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20 minutes ago, SNestor said:

Personally...if you are just drafting plans...you don’t really want to create shop drawings.

A drawing to use to get a quote is not the same thing as a shop drawing. The drawing if presented to a client and the quote when returned always indicate something to the effect "final dimensions and pricing to be determined after template on job site" A decent drawing gets a more accurate quote- makes for happier client.

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17 hours ago, SNestor said:

 

Made a quick video showing how to accomplish using Pony Walls...hope it helps

 

 

Great Video SNestor!  Much appreciated!

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As Steve states, it really depends on how much detail and control one needs. For myself, I require full control over every element and the ability to fully dimension these, Like Mark I need to obtain very accurate quotations, nothing worse than having to go back to the client to tell them it's going to cost more because when they came in to do the actual site measures things varied or were not clearly indicated or shown in the original quote drawings.

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4 hours ago, SNestor said:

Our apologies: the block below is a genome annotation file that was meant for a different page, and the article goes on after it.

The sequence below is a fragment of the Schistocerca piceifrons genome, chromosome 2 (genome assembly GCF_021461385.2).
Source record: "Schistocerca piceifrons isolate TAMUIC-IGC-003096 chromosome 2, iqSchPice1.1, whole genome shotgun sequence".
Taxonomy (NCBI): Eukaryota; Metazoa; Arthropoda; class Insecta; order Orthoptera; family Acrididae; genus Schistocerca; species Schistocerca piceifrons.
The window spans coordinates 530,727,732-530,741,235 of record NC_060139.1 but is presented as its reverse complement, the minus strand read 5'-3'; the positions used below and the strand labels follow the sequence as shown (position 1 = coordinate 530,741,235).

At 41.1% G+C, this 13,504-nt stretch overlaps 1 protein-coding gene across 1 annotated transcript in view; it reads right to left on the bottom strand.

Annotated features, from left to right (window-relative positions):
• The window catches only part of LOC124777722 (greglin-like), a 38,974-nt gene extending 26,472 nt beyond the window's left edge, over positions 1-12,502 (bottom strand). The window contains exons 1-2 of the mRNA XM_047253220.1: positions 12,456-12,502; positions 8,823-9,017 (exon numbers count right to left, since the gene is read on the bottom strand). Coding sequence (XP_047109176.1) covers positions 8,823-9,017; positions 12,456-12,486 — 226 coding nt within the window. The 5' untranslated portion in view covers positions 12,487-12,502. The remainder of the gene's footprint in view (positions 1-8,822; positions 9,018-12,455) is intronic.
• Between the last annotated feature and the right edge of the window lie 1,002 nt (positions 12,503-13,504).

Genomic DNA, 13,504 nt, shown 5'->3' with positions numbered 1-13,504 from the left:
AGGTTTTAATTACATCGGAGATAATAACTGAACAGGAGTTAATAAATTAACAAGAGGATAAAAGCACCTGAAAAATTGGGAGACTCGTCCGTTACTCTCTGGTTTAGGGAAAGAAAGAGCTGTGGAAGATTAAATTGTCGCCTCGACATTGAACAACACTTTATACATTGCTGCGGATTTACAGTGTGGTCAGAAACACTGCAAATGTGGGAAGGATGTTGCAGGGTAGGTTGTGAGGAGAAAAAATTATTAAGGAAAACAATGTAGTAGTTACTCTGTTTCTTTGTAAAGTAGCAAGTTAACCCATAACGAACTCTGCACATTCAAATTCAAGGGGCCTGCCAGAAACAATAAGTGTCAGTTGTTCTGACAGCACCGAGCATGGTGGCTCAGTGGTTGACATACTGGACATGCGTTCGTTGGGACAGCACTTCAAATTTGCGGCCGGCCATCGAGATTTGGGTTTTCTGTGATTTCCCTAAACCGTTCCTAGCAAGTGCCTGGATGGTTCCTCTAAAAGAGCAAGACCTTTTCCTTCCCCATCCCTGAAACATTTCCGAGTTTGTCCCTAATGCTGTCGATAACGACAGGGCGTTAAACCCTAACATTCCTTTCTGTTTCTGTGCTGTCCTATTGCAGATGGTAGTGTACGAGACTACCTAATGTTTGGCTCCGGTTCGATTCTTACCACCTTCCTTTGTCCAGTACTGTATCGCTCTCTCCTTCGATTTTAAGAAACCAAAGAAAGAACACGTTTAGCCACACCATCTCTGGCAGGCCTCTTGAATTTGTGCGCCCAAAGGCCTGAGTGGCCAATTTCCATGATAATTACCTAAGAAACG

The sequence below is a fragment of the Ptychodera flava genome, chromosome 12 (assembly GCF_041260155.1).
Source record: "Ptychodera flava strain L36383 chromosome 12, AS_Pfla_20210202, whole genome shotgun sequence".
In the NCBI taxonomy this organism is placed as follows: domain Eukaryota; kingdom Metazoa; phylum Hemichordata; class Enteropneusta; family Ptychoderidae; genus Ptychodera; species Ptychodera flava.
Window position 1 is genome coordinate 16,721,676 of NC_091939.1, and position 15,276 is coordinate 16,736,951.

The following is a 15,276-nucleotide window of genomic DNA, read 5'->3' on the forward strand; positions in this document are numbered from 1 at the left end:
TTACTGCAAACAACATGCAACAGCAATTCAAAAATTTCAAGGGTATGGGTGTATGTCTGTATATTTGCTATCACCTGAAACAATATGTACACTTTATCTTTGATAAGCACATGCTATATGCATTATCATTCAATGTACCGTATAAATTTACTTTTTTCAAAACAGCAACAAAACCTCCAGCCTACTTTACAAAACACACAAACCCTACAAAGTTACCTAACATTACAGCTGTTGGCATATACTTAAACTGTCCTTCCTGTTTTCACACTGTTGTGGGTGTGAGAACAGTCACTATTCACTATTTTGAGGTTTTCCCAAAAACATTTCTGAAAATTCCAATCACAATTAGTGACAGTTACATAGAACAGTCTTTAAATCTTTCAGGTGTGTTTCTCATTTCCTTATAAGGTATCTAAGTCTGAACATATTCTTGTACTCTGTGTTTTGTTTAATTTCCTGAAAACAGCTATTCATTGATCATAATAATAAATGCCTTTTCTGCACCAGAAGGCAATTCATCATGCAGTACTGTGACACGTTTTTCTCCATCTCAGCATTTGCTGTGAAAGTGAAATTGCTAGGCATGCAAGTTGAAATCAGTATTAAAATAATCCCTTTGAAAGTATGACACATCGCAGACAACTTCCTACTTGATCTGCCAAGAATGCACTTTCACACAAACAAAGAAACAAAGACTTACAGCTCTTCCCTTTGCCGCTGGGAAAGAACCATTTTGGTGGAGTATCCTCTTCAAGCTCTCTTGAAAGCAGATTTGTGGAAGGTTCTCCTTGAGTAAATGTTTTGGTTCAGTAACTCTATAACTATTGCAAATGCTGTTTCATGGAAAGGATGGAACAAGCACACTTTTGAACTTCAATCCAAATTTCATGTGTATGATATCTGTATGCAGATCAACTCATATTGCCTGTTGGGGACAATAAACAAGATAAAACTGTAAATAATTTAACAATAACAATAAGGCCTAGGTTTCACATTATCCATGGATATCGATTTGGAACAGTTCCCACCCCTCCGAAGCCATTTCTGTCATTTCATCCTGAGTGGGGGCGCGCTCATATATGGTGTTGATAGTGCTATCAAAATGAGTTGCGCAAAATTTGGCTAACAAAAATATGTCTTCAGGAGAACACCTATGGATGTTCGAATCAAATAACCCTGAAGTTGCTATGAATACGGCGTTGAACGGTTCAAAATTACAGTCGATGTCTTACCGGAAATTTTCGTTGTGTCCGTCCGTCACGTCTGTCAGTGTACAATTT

Did you watch the video?  

 

I made both the 42” wall and the 6” wall...the entire thing took less than 3 min to create.  Both methods have pluses depending on what you are getting paid to do.  Personally...if you are just drafting plans...you don’t really want to create shop drawings.  You just end up being blamed for things not fitting or working.  P-solid method will result in additional accuracy...can’t argue that.  But...the pony wall is faster.  

 

Yes,  I watched it,  good vid,  I suppose it seems like I always have a tricky situation where the wall is sometimes a seat and maybe is part of a tub platform etc.,  I think somebody recently was pointing. out how fussy the wall connections can be.  I suppose my question would be what is the advantage to using pony walls? 

 

1825062094_ScreenShot2018-12-03at2_15_44PM.thumb.png.89ae57f07211ba65230fc8ca5b02f230.png

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3 minutes ago, dshall said:

 

Yes,  I watched it,  good vid,  I suppose it seems like I always have a tricky situation where the wall is sometimes a seat and maybe is part of a tub platform etc.,  I think somebody recently was pointing. out how fussy the wall connections can be.  I suppose my question would be what is the advantage to using pony walls?